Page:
So, for example, many of our lending customers use Plaid to help understand a consumer’s complete picture of their finances as they’re applying for a loan. So if I go to a bank and I want to apply for a mortgage, the bank can easily link the accounts that I have with them. But maybe you have a stock investment account, maybe you have another checking account.
Maybe I get get funds from another place. The old model of connecting a bank or transaction account by using a routing and ABN number and an account number. These are not things that are just lying around, whereas sort of your log into your bank is in your head most of the time and fintech is growing. The players that we see who are looking at creating these new dashboards. We’ve got a list of, you know, probably more than 20 now, which probably means there are about 200 of them out there. As we change our definition of fin tech to not just include those small startups, you know, coming out of accelerators or being v.c funded. We’re now starting to include lots of things, that are a step beyond just kind of these tech companies. So the banks themselves, or many companies that have never thought of themselves as a technology company or fintech company, but actually need to do fintech things.
One of my favorite examples is that we’ve actually seen a number of car dealerships come to us saying, I I need to make car loans or I need to get my my customers car loans. I’d like to do it on the lot and I hear that fintech is one way that I could do that.
Biggest fintech companies now customers of Plaid
In fact, Plaid bought its biggest competitor Quovo in twenty eighteen. Startups don’t often do M&A. We’re incredibly fortunate to have found this company that with such a great fit with Plaid. Quovo had built a very similar, but different type of product. So Plaid, we’ve focused on enabling you to interact with your banking data or move money in your checking and savings accounts really easily and simply. The Quovo had built a similar type of product focused on brokerage accounts. Plaid creates an environment on the back end for consumer facing companies to innovate their services, without having to invest a whole lot into the infrastructure. Few organizations can compete on their level and the company has expanded to the UK with global ambitions.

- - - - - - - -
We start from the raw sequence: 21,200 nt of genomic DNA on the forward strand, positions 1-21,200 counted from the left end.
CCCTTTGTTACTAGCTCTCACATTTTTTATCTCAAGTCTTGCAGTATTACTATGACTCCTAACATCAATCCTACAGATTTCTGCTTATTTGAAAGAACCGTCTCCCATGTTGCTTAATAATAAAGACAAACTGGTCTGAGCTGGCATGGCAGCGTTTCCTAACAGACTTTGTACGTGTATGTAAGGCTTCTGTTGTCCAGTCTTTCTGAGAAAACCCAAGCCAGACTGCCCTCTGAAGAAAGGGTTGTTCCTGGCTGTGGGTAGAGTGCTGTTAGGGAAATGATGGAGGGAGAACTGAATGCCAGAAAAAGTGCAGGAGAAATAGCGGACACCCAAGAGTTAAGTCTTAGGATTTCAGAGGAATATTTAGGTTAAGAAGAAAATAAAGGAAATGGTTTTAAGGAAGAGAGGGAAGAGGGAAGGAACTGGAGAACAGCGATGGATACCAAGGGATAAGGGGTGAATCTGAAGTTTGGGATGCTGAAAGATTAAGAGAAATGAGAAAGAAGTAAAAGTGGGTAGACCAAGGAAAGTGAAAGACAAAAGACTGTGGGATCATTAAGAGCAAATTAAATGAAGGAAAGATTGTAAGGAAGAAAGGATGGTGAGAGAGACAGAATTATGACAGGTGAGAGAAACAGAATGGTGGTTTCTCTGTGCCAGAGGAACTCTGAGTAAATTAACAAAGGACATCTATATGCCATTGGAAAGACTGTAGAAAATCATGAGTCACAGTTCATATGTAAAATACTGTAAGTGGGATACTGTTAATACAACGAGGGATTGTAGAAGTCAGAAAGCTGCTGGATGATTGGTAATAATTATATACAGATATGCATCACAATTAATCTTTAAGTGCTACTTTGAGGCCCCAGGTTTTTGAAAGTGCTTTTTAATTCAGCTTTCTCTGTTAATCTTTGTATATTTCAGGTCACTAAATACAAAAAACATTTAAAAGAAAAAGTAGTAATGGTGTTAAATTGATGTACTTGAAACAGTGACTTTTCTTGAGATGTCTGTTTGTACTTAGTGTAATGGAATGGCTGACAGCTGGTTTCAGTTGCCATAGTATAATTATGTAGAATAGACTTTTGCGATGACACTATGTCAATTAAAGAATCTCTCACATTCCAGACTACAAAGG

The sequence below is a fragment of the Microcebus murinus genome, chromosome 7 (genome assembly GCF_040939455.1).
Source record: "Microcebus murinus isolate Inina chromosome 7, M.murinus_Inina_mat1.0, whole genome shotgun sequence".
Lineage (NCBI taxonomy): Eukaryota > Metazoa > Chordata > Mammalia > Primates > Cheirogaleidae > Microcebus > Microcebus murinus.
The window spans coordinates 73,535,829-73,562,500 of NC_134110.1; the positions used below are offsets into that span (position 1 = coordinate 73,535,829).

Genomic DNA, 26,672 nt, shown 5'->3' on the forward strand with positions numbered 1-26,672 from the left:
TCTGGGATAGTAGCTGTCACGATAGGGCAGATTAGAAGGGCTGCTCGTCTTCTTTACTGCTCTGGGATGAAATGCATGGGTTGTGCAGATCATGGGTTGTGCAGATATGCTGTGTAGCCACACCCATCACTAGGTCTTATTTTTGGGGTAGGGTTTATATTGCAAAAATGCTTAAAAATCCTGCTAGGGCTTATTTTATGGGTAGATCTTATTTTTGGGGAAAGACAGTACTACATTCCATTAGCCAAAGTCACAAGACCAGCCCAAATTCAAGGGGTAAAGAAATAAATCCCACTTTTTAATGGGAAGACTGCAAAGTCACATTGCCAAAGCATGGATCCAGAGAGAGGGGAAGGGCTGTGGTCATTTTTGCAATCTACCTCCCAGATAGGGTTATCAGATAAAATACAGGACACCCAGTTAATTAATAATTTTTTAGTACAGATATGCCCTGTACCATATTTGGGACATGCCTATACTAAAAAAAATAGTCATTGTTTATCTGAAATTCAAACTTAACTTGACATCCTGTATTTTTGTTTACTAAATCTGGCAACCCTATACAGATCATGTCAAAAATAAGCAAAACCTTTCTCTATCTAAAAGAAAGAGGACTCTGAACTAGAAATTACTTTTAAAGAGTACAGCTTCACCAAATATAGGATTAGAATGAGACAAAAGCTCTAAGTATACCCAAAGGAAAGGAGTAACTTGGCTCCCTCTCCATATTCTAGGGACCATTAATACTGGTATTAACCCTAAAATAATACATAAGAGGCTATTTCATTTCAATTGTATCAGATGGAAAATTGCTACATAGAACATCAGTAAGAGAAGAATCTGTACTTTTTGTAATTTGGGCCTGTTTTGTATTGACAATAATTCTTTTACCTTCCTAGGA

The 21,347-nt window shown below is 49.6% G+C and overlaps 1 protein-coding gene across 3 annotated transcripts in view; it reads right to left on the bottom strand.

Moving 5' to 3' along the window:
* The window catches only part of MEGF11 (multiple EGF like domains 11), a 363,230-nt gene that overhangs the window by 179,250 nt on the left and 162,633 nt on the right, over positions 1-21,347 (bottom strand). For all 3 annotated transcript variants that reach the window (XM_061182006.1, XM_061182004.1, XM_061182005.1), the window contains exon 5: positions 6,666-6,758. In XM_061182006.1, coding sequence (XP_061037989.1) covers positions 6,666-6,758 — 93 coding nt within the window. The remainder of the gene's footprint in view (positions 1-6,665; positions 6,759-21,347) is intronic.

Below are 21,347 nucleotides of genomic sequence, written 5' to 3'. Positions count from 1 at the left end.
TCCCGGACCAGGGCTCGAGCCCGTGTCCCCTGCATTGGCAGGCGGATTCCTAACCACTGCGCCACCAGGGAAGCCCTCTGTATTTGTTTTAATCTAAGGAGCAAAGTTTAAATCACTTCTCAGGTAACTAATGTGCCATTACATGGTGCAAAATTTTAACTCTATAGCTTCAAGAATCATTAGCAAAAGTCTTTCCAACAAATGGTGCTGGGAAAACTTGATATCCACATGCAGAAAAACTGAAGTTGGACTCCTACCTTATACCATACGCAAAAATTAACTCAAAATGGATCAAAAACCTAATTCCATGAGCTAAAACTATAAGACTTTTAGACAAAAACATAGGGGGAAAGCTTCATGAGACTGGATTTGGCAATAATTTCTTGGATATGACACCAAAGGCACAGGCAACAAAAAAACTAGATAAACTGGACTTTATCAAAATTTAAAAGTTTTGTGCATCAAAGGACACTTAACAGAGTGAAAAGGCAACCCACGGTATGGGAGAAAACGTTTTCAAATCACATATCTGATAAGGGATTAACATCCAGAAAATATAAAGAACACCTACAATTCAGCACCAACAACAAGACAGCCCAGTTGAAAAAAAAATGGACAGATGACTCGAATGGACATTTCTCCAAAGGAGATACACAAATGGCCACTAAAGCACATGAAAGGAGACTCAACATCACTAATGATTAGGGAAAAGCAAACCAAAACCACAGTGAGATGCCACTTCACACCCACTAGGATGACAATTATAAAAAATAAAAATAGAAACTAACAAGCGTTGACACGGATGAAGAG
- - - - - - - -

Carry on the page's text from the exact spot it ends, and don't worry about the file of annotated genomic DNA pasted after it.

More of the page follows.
In Europe and the UK, we have the established rule that the customer owns their data and can permission it through protocols that are designated to other regulated entities. So in the U.S. we are now operating without this structure, which is really difficult and not appropriate. The regulatory environment is completely different in Europe. It is a little bit more forward-leaning around consumer ownership and access to data. Plaid, one of our foundational beliefs is that consumers own their financial data and they should be able to do with it, what they want to do. In Europe, the laws are quite clear, saying that consumers have access to an ownership of all their financial data and actually they stipulate, how that data can be shared, which is great. So it’s really forward-leaning there. We still have a long way to go in terms of challenges that communicating across a nation is no easy feat.
The UK has one of the most robust fintech ecosystems in the world. Many say that’s thanks to open banking laws that make it easier for fintech companies to compete. Those require banks to standardize customer data and make it easier to export in the same format. It remains to be seen if American politicians will work to foster through government regulation or promote private companies like Plaid and their mission to help consumers better understand and own their financial data.
In the U.S., it seems like each individual bank, investment group, credit union, etc. owns a portion of consumers financial data along with the consumer. But no one group owns the consumer’s complete picture of their financial data. While Perret doesn’t see open banking regulations coming to the US anytime soon, it’s clear with applications like Plaid that consumers will have a bit more control over their financial data.